Loving Our Selfies-How Much is too Much?

Editing is personal, do you agree? We all have our own style, our own way of doing things. Some of us like to take away every flaw to give our clients a clean, airbrushed look. Others like to leave photos as they come straight out of camera (SOOC), no editing at all. Yet others like a happy medium. When and how do you determine, how much editing is too much?

Again, this is personal, so I truly don’t mean to offend anyone if your style is different than mine. That’s the cool thing about photography, we all have clients come to us because they like OUR style. However, the point of my series, “Loving Our Selfies”, is to tap into self-esteem and issues we see in our clients and ourselves. We all see these beautiful models on magazine covers. Perfection (blah, blah blah!). Many of us see these gorgeous women AND men and think, “I will never look like her. I will never be as beautiful as she is.” I do it sometimes. I hate that I do it, but I do. And the dumbest part about that is I KNOW how much Photoshopping is going on!

™ 1

This brings me to the question of, how much editing do you do? My goal is make my clients feel amazing about themselves, while still making sure they look like the same person. Do I require hair and makeup for my girls? Sure do. Does that mean I want them to look completely different than they do every day? Sure doesn’t. The hair and makeup are tools to help me get my perfect shot SOOC. From there, when I get to the editing process, I want my photos to pop, but I don’t want them to look over-edited. I like when you can see a little under eye “stuff” (for lack of a better term!), expression lines, and some pores. Personally, I feel if I edit too much, I’m not raising my client’s self-esteem, I’m lowering it by making them look fake. I’m not saying I don’t fix blemishes and run Portraiture, because I do, within reason. What I’m saying is, I don’t want my clients feeling like I made them a plastic doll.

Even celebrities are getting sick of too much Photoshopping. I shared this video two weeks ago, but it’s appropriate to include here because it “discusses” how sometimes there can be too much of a good thing.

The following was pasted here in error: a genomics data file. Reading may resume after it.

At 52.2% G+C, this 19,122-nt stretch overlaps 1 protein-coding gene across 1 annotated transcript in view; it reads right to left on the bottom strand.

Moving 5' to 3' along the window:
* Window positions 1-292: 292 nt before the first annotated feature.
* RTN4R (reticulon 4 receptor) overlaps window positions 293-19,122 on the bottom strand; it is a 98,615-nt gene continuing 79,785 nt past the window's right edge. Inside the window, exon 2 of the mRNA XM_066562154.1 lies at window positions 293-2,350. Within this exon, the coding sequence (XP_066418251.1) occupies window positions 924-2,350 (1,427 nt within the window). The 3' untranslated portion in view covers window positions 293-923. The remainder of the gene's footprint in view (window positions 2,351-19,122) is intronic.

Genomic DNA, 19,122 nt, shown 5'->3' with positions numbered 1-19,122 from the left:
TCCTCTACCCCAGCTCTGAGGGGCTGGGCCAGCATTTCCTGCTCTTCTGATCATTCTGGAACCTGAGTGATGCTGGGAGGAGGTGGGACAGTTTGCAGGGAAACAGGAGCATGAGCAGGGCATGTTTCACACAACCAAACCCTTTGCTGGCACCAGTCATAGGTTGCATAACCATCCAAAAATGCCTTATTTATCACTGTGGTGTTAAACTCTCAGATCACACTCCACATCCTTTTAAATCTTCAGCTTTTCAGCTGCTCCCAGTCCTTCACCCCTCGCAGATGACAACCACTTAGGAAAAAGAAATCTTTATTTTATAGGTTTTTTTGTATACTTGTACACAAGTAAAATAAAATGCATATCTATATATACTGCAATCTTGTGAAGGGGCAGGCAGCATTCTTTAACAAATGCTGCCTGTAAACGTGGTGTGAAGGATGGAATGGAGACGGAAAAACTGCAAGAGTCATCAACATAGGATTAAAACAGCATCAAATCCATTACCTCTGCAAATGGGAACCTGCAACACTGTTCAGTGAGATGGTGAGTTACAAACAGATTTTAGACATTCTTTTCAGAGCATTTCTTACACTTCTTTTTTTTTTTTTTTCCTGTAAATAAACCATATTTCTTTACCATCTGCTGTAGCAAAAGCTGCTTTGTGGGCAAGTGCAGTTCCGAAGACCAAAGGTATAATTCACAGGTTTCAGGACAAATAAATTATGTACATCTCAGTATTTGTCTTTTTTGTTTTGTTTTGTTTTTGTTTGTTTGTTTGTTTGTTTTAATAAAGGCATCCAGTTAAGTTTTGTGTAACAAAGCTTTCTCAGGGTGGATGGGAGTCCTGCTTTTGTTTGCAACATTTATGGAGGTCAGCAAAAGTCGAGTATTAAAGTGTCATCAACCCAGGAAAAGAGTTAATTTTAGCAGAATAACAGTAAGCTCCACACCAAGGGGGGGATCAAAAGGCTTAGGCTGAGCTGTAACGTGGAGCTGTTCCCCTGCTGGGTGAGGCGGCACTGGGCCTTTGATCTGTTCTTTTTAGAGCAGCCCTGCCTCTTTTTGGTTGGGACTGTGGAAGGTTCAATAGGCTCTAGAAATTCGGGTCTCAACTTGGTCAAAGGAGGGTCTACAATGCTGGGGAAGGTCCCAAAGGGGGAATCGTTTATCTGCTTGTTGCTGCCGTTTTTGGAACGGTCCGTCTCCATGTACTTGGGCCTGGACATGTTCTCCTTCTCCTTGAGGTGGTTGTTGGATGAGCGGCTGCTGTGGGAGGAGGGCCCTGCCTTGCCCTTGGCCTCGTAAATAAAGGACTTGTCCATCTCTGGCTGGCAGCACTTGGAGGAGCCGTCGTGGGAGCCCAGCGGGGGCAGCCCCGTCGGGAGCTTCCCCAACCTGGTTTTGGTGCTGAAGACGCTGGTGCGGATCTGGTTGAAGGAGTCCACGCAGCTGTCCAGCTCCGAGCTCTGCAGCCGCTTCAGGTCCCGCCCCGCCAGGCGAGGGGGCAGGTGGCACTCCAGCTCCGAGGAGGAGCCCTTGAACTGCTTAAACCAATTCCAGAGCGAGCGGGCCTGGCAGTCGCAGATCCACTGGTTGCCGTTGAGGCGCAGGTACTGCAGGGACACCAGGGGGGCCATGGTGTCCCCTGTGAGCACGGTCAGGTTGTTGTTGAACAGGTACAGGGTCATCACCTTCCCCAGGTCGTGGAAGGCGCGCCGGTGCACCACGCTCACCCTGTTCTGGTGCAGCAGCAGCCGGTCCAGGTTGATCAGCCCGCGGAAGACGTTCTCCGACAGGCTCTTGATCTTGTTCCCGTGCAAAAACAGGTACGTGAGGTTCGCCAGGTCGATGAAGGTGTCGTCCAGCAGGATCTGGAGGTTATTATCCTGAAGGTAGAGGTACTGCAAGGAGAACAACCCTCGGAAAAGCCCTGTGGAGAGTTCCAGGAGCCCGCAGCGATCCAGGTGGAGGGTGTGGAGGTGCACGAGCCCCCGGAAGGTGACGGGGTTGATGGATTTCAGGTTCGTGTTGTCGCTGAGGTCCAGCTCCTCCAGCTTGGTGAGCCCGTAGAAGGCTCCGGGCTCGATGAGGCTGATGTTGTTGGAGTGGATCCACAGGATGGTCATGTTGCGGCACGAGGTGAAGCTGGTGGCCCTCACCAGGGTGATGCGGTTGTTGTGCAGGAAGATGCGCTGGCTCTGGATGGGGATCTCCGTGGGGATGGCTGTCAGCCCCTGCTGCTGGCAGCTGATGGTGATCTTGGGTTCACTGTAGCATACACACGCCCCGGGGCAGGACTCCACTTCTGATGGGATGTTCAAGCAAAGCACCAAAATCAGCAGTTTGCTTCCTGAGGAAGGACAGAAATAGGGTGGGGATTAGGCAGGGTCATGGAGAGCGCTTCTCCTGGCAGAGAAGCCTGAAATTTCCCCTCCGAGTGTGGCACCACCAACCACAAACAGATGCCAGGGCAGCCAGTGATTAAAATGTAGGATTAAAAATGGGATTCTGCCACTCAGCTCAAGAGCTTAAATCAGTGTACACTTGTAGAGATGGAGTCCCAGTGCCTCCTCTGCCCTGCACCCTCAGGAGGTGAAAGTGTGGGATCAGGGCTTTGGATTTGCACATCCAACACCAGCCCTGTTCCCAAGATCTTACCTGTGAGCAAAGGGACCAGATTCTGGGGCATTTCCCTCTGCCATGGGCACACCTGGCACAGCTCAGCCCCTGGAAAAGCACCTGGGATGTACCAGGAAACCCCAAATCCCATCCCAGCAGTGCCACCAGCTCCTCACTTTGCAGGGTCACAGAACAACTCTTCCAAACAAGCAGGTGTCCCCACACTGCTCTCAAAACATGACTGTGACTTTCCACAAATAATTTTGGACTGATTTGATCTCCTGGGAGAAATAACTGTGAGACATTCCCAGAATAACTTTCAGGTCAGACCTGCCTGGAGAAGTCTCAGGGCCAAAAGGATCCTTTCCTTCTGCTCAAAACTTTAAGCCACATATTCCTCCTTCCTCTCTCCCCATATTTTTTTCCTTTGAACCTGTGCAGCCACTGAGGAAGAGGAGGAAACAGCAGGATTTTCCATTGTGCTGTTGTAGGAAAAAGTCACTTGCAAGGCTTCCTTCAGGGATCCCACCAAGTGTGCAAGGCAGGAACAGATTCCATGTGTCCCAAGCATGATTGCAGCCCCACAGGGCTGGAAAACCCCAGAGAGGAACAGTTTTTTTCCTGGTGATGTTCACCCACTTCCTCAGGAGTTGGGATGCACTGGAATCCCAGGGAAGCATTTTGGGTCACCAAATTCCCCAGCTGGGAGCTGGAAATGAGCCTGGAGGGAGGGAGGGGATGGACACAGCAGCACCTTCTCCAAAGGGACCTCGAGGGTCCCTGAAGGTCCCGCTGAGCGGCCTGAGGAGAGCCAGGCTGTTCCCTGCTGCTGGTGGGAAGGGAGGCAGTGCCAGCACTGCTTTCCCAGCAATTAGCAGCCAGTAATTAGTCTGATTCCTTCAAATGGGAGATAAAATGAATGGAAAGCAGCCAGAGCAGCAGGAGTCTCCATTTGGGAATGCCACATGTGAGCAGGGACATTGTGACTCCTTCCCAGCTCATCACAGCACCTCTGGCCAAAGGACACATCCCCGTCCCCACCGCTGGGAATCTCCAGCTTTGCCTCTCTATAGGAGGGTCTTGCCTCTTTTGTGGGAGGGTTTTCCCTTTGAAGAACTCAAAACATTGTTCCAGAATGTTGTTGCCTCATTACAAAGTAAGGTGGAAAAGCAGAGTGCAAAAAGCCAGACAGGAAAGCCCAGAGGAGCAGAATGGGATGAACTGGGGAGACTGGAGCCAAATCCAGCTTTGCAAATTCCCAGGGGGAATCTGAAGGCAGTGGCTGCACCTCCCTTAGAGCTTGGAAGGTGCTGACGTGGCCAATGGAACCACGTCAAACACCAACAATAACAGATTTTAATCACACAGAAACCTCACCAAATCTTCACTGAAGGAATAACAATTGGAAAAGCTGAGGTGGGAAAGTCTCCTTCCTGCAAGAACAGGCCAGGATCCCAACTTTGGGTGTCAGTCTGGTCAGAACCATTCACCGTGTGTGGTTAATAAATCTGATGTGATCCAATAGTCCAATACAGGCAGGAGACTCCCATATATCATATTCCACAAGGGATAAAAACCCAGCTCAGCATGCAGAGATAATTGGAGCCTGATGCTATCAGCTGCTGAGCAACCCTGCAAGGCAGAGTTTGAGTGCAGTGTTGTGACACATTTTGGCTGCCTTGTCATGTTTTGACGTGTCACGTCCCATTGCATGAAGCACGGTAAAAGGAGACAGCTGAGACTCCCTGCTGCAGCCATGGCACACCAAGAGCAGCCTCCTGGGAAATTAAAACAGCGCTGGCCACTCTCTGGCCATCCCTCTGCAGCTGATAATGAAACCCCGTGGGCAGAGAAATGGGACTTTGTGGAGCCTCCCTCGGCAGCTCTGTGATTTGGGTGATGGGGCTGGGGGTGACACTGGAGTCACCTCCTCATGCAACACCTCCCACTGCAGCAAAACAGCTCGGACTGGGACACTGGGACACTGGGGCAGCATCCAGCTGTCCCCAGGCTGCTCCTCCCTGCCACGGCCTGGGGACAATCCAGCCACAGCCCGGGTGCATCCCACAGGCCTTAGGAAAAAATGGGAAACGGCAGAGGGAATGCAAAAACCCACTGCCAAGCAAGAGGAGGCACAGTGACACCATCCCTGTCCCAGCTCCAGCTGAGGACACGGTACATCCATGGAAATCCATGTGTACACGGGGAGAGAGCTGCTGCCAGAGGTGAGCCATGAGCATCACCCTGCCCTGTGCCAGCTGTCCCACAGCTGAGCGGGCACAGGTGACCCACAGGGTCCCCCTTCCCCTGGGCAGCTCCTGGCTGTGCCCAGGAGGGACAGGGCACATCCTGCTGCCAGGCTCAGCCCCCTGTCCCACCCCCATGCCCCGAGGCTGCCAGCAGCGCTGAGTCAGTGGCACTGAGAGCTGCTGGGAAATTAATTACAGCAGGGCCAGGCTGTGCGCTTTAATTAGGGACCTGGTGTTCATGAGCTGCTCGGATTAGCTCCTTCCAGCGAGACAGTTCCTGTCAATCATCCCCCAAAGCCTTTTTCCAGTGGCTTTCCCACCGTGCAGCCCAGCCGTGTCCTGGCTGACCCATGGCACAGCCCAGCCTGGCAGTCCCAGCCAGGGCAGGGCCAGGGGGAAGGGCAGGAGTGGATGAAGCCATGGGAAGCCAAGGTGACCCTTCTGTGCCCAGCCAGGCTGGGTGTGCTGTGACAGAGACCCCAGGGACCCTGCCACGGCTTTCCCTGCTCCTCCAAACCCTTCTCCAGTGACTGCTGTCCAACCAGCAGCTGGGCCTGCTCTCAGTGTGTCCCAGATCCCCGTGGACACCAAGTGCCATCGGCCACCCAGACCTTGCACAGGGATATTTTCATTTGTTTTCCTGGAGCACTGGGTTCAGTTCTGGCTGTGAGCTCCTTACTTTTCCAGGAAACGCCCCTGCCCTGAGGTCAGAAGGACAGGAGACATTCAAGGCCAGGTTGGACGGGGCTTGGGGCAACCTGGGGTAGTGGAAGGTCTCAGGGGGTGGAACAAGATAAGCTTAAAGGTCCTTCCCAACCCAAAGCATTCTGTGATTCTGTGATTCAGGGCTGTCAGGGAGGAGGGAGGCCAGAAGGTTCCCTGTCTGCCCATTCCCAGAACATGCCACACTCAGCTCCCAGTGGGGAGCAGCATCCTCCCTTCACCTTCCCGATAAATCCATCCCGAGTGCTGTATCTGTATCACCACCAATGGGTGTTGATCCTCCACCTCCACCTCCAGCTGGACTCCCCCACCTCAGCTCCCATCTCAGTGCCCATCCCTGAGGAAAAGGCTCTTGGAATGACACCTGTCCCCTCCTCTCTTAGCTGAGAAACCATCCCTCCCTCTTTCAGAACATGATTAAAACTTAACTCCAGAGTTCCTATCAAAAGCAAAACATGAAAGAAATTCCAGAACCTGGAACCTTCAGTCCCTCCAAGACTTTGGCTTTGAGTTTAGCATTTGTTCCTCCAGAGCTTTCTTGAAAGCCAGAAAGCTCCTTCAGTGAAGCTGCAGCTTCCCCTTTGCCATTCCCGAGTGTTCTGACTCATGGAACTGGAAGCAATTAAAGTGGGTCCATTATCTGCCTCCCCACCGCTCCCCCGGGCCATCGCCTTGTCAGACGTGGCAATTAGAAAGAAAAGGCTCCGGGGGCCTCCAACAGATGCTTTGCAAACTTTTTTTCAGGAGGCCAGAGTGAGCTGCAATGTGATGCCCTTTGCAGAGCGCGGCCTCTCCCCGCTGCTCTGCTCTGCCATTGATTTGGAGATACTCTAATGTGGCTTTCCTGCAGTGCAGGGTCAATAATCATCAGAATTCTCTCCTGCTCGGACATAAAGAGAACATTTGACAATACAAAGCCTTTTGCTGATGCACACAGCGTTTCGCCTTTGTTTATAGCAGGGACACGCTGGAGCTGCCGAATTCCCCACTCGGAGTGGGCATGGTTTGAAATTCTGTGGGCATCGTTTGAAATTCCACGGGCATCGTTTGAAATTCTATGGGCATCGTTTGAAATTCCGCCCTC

http://sfglobe.com/?id=1659&src=share_fb_new_1659.

I agree with some of what Lorde is saying here too:

http://time.com/43699/not-so-flawless-lorde-protests-photoshopping/

I also don’t “trim” people. Some photogs do that, and it’s cool. I just don’t. Relying on good posing helps if you have a client who is bigger. Heck, I have worked on posing myself so my “guns” don’t stand out as much. If a potential client asks me to do that, I would tell them I don’t edit that way. You are beautiful the way you are. Remember this girl from the Target ad?

http://www.huffingtonpost.com/2014/03/11/target-photoshop-fail_n_4940819.html?utm_hp_ref=photoshop-fail

Lawd, I would hate for one of my clients to look like this poor girl after she was butchered by one their graphic designer.

SIDENOTE: When I say we are beautiful the way we are, I do mean it. However, that doesn’t mean we don’t have things we can all work on. Work out more, make healthier food choices, and drink more stinking water. If you want to see out of shape, take a look my way, I’m not hideous or anything, but I’m not feeling super comfy in my own skin right now. BUT, that doesn’t mean I should beat myself up like I was doing this past Saturday as I was preparing to shoot a gorgeous wedding and felt “icky” about my body and wishing it was fall so I could cover up more. I need to be ok with how I look and from there, make a choice to do what I can to make myself more comfortable in my own skin.

I know most of us would not Photoshop to the extent of this next link, but I like to pay attention to stories and “Photoshop Fails” such as these to remind myself to keep my clients looking real, like themselves.

http://www.huffingtonpost.com/2012/07/03/victorias-secret-photoshop-fail-thighs_n_1645735.html?utm_hp_ref=photoshop-fail

Editing. It’s tricky. We want our clients to feel good about themselves, but be careful not to go too far. It can be a slippery slope, and I would hate to give young people a message of, “you’re not good enough, so I’m going to edit the crap out of your photos.”  Remember, our clients may be young adults, but they are still kids and vulnerable. Give them photos they and their families will always treasure, but without making them look like Frankenstein’s third cousin twice removed.